Influence of Phylogeny on Fungal Community Assembly and Ecosystem Functioning

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Science  22 Jun 2007:
Vol. 316, Issue 5832, pp. 1746-1748
DOI: 10.1126/science.1143082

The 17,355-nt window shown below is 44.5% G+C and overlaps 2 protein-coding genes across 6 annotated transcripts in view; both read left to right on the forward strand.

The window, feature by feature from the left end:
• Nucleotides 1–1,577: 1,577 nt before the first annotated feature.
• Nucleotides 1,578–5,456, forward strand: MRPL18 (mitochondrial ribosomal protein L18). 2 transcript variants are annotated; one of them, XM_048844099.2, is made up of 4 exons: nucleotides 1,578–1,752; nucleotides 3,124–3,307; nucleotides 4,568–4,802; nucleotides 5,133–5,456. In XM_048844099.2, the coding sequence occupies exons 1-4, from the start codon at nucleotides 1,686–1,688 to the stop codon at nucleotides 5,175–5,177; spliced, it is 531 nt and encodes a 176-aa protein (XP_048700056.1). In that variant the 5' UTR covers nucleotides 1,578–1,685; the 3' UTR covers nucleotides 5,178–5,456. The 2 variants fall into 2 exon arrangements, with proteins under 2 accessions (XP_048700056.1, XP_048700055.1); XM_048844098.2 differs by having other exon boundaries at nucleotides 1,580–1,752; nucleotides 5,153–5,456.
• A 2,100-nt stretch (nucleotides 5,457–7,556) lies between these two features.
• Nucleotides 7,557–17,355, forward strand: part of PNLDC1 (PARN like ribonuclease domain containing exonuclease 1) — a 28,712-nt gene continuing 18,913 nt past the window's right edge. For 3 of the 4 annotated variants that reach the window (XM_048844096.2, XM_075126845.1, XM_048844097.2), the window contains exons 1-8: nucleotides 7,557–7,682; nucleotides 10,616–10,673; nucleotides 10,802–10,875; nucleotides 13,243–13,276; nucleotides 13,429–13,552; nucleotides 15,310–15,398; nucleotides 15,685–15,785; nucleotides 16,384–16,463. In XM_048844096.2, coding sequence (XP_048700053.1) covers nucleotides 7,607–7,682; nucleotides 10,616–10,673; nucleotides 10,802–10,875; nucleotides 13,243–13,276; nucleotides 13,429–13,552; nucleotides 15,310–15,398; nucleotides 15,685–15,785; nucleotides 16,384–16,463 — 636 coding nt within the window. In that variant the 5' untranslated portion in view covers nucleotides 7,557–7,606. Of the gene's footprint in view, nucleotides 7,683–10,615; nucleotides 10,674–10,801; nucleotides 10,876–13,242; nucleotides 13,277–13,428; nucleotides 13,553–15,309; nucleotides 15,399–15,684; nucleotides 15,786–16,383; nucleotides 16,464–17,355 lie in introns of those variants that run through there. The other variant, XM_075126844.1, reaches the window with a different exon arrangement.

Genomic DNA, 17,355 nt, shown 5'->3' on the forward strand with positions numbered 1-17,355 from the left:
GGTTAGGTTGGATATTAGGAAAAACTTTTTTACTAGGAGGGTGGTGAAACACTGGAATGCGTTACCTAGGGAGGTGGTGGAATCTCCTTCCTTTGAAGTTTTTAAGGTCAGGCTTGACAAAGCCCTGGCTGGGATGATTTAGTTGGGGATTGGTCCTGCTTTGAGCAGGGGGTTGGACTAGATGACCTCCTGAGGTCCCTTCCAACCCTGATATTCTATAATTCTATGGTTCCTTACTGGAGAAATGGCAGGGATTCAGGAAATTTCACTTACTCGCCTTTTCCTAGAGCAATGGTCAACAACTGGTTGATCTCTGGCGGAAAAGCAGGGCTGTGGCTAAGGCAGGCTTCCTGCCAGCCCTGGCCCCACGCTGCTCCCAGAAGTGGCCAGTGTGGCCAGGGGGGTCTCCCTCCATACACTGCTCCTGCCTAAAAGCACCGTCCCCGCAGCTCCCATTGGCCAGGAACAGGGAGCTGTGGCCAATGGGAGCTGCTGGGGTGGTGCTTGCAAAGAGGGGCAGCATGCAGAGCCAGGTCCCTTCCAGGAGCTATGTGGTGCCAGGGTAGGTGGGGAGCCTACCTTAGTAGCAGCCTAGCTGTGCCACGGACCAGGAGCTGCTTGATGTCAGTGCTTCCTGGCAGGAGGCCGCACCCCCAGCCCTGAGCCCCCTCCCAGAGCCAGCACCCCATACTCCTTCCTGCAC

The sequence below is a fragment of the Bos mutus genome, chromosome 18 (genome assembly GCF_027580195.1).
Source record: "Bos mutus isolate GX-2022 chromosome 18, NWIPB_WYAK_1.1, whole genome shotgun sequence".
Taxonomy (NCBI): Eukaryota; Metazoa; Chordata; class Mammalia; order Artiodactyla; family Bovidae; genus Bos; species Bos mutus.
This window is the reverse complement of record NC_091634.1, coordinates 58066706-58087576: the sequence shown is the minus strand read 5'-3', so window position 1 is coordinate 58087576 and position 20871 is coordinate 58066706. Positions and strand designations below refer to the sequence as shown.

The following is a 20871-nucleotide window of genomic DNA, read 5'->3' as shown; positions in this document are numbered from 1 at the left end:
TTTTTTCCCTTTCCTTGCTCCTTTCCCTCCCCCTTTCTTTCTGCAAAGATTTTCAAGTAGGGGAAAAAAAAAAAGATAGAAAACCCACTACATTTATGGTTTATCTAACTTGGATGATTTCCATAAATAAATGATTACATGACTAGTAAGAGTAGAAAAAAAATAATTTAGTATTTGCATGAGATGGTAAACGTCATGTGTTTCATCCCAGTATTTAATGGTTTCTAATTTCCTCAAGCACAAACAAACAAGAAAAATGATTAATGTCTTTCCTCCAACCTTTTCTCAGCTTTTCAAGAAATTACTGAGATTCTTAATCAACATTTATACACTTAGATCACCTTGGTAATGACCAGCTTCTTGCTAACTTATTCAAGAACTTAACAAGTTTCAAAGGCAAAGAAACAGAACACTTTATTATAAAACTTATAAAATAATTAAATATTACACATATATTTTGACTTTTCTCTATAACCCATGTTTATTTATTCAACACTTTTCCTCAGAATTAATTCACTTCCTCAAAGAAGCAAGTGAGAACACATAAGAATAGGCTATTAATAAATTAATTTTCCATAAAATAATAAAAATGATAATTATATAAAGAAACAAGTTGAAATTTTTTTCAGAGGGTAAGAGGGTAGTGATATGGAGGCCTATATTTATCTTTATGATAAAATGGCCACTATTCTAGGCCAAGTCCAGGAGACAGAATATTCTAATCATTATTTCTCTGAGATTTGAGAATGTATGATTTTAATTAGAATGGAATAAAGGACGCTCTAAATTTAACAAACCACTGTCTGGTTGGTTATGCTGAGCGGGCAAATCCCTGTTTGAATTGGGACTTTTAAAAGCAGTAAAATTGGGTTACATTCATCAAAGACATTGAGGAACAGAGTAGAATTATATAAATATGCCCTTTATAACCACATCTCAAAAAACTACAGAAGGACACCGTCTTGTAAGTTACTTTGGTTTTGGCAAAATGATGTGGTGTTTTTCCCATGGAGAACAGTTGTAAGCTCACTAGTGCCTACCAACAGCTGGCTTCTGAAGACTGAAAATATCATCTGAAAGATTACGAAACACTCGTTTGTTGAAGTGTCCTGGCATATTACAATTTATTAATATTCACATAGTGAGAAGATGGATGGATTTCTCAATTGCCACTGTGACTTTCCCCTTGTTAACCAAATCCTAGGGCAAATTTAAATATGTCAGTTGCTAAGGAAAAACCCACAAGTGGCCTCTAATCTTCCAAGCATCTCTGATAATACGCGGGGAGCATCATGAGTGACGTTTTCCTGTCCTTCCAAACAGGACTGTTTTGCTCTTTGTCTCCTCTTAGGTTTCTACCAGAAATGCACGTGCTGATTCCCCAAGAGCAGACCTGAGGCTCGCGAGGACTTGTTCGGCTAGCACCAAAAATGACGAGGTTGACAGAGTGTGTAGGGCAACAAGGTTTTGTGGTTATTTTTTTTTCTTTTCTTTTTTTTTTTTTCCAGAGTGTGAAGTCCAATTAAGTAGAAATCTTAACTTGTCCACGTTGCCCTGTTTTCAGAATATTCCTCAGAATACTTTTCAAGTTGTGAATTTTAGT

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Ecology seeks to explain species coexistence and its functional consequences, but experimental tests of mechanisms that simultaneously account for both processes are difficult. We used an experimental mycorrhizal plant system to test whether functional similarity among closely related species (phylogenetic conservatism) can drive community assembly and ecosystem functioning. Communities were constructed with the same number of fungal species, but after 1 year of growth, realized species richness was highest where the starting species were more distantly related to each other. Communities with high realized species richness also stimulated plant productivity more than those with low realized species richness. Our findings suggest that phylogenetic trait conservatism can promote coexistence because of reduced competition between distinct evolutionary lineages and enhance ecosystem function because of functional complementarity among those same lineages.

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